A small business entrepreneur’s day is filled with opportunities to ask for – and get – what we want. Asking leaves some small business owners fearful and hesitant – especially when unaccustomed to their requests being realized. Some small business owners grab hold of the “ask” in a manner that triggers an inability to achieve their quest. Victorious entrepreneurs, on the other hand, seize the opportunity to “ask”  and forward their objectives. Why do some entrepreneurs succeed while others fail at asking for and getting what they want? The triumphant entrepreneurs employ “the art of the ask”.

The Art of the Ask

Most small business entrepreneurs are masters of their craft. They are highly skilled in their area of expertise. Their competence may be legal, financial, design, communication, project management, process improvement, technology – the list is endless. Seldom is “the art of the ask” taught at the advanced learning institutions attended.

Consequently, this means the use of trial and error (i.e., mostly error) to hone their “asking” skills. In contrast, people who ask for and get the “yes” on a regular basis have become skilled at “the art of the ask.”

Does This Make My “Ask” Look Big?   

Asking for and getting what we have in mind aren’t one and the same. We ask for permission, a referral, the sale, to be paid, for help, permission, an introduction, special treatment…Getting to “yes” depends on the skill and the size of your “ask.”  Here are a few pointers to get you closer:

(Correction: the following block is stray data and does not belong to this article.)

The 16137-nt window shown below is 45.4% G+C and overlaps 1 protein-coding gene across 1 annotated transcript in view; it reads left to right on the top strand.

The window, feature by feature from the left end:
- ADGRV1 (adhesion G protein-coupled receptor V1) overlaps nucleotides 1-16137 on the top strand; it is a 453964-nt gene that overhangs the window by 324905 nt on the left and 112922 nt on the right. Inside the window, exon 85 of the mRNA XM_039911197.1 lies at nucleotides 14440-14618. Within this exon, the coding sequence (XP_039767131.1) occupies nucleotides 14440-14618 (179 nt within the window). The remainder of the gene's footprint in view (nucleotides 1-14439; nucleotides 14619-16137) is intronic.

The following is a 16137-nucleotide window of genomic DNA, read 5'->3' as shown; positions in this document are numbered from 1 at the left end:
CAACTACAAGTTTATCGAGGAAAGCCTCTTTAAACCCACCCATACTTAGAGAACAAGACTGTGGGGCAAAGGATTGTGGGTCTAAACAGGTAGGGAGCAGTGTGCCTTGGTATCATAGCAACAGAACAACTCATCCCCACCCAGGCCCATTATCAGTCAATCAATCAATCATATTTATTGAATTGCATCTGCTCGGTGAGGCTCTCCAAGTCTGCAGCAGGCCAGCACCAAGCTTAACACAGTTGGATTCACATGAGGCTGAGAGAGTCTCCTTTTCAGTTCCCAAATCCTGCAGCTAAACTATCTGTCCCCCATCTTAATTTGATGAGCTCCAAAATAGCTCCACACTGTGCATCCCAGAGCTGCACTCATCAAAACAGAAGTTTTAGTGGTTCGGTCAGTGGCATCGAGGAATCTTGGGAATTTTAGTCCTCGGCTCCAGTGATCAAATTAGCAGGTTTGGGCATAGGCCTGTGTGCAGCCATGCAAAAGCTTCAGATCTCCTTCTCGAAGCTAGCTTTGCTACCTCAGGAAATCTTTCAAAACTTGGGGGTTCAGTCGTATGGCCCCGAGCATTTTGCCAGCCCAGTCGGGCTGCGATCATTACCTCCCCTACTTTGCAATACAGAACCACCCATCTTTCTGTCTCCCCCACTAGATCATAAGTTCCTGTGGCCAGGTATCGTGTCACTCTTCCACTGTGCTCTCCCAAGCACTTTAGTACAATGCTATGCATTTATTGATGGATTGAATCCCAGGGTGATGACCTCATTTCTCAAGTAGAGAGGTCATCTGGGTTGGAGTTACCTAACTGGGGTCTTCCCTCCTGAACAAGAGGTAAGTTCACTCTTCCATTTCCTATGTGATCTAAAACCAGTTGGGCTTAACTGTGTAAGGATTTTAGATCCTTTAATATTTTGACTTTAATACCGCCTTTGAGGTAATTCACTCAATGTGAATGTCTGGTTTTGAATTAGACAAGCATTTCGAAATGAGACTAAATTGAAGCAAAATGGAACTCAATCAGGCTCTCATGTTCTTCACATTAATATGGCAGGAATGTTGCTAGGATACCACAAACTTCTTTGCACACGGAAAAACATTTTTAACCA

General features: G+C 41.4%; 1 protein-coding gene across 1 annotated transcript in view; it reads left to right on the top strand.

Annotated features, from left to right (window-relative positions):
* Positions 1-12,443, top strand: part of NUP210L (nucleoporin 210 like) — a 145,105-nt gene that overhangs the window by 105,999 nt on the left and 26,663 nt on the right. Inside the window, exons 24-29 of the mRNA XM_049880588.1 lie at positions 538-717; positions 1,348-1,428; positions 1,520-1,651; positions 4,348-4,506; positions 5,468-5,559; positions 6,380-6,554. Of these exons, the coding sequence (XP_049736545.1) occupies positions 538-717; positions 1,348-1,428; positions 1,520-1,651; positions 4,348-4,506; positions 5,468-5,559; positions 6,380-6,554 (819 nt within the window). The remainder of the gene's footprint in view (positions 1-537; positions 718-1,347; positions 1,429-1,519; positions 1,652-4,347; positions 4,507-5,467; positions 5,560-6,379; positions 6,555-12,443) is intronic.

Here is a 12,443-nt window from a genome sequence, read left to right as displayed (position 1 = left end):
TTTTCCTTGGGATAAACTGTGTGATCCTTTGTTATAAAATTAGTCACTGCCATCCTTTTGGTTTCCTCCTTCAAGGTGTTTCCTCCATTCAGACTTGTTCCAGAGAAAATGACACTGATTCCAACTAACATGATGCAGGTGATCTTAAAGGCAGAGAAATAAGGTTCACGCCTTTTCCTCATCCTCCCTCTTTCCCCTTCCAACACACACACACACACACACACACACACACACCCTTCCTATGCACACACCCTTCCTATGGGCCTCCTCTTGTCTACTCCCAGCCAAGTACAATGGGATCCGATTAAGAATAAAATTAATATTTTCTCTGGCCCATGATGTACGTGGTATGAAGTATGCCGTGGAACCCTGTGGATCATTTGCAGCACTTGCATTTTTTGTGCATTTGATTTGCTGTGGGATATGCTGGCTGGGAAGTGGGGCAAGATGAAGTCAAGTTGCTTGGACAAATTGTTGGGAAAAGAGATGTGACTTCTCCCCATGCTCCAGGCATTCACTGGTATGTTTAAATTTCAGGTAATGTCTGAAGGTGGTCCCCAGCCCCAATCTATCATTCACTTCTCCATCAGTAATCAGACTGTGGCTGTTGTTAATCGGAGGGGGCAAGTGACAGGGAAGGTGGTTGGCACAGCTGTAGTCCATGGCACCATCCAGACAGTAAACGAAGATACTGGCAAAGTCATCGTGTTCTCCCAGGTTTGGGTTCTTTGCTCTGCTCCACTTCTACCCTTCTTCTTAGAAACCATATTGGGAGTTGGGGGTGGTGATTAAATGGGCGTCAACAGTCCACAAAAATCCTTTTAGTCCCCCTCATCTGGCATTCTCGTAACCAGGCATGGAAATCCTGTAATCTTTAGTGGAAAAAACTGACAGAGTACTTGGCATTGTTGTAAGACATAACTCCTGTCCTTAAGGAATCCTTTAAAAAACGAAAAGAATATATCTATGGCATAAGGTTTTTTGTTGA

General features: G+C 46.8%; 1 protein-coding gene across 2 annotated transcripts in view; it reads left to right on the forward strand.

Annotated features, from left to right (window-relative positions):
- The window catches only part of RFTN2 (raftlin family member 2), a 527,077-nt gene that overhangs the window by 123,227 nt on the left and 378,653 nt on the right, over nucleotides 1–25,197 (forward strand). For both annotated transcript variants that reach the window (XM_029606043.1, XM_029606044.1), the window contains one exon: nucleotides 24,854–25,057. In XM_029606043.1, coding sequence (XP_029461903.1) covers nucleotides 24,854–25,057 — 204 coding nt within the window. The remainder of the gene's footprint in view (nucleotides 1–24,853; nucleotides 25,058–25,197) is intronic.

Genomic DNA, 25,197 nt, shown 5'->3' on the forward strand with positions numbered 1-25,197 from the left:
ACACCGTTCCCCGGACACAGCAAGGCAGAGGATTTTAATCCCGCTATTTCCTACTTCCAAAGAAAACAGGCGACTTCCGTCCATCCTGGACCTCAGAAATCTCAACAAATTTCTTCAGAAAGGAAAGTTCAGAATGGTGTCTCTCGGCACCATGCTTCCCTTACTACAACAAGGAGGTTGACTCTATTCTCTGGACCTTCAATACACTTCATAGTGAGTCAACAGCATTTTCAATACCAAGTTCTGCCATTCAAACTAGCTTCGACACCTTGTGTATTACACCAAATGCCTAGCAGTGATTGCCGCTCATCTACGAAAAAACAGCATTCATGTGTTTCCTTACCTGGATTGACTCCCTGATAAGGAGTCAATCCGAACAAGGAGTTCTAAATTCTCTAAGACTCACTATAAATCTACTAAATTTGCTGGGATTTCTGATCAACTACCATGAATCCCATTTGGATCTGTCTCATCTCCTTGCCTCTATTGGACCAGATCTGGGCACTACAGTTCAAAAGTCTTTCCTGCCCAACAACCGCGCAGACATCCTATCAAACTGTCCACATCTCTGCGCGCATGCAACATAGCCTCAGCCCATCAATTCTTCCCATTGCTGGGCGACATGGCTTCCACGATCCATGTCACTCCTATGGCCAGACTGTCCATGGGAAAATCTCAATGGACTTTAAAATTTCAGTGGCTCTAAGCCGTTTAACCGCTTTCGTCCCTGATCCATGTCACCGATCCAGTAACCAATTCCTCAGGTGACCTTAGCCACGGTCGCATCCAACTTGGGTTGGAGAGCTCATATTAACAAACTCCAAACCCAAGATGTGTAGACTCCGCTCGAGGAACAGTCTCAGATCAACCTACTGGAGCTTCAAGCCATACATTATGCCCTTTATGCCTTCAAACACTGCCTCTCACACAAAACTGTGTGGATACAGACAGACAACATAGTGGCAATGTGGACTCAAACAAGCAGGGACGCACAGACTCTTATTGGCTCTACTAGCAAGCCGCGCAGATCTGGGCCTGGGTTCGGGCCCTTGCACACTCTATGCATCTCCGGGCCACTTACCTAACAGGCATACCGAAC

1. Be reasonable. Consider the desired outcome of your ask. Is it in direct proportion to your relationship with the supplier of the “yes”?

2. Keep it simple. Research indicates one (1) reason gets the best results. Avoid the need to pile on the reasons for someone to do what you want.

3. Draft your request before making it.

4. Be kind/honest/professional. No BS allowed.

5. Be specific and brief. Don’t him-haw around.

6. Provide an easy out. Make it easy for someone to say “no” without damaging your relationship.

7. Show your gratitude.

8. Be willing to give in return.

9. Make it WIIFM compliant. WIIFM stands for “what’s in it for me.” It’s the question that subconsciously goes through the mind of each provider of a “yes”. If your request is WIIFM compliant, your “yes” broker will quickly see that your “ask” imparts something for them as well.

The ability to ask for what you want in a way that increases the likelihood you will obtain it, is a crucial business skill. With a little practice, you’ll master “the art of the ask.”

Now, go ahead. Ask me anything!

Here are the steps my new Linkedin connection took to overcome her resistance to asking for help: